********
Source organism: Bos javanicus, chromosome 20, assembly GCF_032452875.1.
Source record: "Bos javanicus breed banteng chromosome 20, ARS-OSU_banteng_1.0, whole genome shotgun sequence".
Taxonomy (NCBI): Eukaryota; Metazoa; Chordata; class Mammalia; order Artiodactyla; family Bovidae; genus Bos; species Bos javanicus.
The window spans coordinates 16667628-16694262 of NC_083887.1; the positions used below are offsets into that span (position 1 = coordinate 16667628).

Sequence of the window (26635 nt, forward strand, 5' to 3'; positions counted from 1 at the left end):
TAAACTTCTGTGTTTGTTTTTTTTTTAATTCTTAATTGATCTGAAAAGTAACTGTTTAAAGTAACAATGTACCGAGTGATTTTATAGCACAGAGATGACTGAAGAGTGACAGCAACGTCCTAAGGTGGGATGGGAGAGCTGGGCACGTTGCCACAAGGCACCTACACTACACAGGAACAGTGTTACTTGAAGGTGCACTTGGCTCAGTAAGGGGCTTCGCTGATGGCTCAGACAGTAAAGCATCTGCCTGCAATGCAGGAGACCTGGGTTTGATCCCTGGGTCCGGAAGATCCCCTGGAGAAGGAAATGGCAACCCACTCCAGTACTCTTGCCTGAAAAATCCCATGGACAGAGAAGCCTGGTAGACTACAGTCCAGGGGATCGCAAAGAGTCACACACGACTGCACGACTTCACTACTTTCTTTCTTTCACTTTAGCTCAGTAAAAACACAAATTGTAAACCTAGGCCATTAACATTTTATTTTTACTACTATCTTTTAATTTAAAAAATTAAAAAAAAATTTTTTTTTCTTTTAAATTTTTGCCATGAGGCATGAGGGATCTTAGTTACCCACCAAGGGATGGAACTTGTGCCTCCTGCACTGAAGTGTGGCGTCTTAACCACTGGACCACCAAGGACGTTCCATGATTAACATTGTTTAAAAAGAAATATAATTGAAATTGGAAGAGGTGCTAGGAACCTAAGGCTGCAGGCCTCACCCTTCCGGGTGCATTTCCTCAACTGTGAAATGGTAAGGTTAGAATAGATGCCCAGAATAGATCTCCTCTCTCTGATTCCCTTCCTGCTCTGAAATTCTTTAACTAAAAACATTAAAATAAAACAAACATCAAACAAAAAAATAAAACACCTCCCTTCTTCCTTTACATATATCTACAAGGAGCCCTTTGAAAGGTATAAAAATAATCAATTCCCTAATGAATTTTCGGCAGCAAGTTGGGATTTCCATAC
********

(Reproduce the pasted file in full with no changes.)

Source organism: Bos javanicus, chromosome 20, assembly GCF_032452875.1.
Source record: "Bos javanicus breed banteng chromosome 20, ARS-OSU_banteng_1.0, whole genome shotgun sequence".
Taxonomy (NCBI): Eukaryota; Metazoa; Chordata; class Mammalia; order Artiodactyla; family Bovidae; genus Bos; species Bos javanicus.
The window spans coordinates 16667628-16694262 of NC_083887.1; the positions used below are offsets into that span (position 1 = coordinate 16667628).

Sequence of the window (26635 nt, forward strand, 5' to 3'; positions counted from 1 at the left end):
TAAACTTCTGTGTTTGTTTTTTTTTTAATTCTTAATTGATCTGAAAAGTAACTGTTTAAAGTAACAATGTACCGAGTGATTTTATAGCACAGAGATGACTGAAGAGTGACAGCAACGTCCTAAGGTGGGATGGGAGAGCTGGGCACGTTGCCACAAGGCACCTACACTACACAGGAACAGTGTTACTTGAAGGTGCACTTGGCTCAGTAAGGGGCTTCGCTGATGGCTCAGACAGTAAAGCATCTGCCTGCAATGCAGGAGACCTGGGTTTGATCCCTGGGTCCGGAAGATCCCCTGGAGAAGGAAATGGCAACCCACTCCAGTACTCTTGCCTGAAAAATCCCATGGACAGAGAAGCCTGGTAGACTACAGTCCAGGGGATCGCAAAGAGTCACACACGACTGCACGACTTCACTACTTTCTTTCTTTCACTTTAGCTCAGTAAAAACACAAATTGTAAACCTAGGCCATTAACATTTTATTTTTACTACTATCTTTTAATTTAAAAAATTAAAAAAAAATTTTTTTTTCTTTTAAATTTTTGCCATGAGGCATGAGGGATCTTAGTTACCCACCAAGGGATGGAACTTGTGCCTCCTGCACTGAAGTGTGGCGTCTTAACCACTGGACCACCAAGGACGTTCCATGATTAACATTGTTTAAAAAGAAATATAATTGAAATTGGAAGAGGTGCTAGGAACCTAAGGCTGCAGGCCTCACCCTTCCGGGTGCATTTCCTCAACTGTGAAATGGTAAGGTTAGAATAGATGCCCAGAATAGATCTCCTCTCTCTGATTCCCTTCCTGCTCTGAAATTCTTTAACTAAAAACATTAAAATAAAACAAACATCAAACAAAAAAATAAAACACCTCCCTTCTTCCTTTACATATATCTACAAGGAGCCCTTTGAAAGGTATAAAAATAATCAATTCCCTAATGAATTTTCGGCAGCAAGTTGGGATTTCCATAC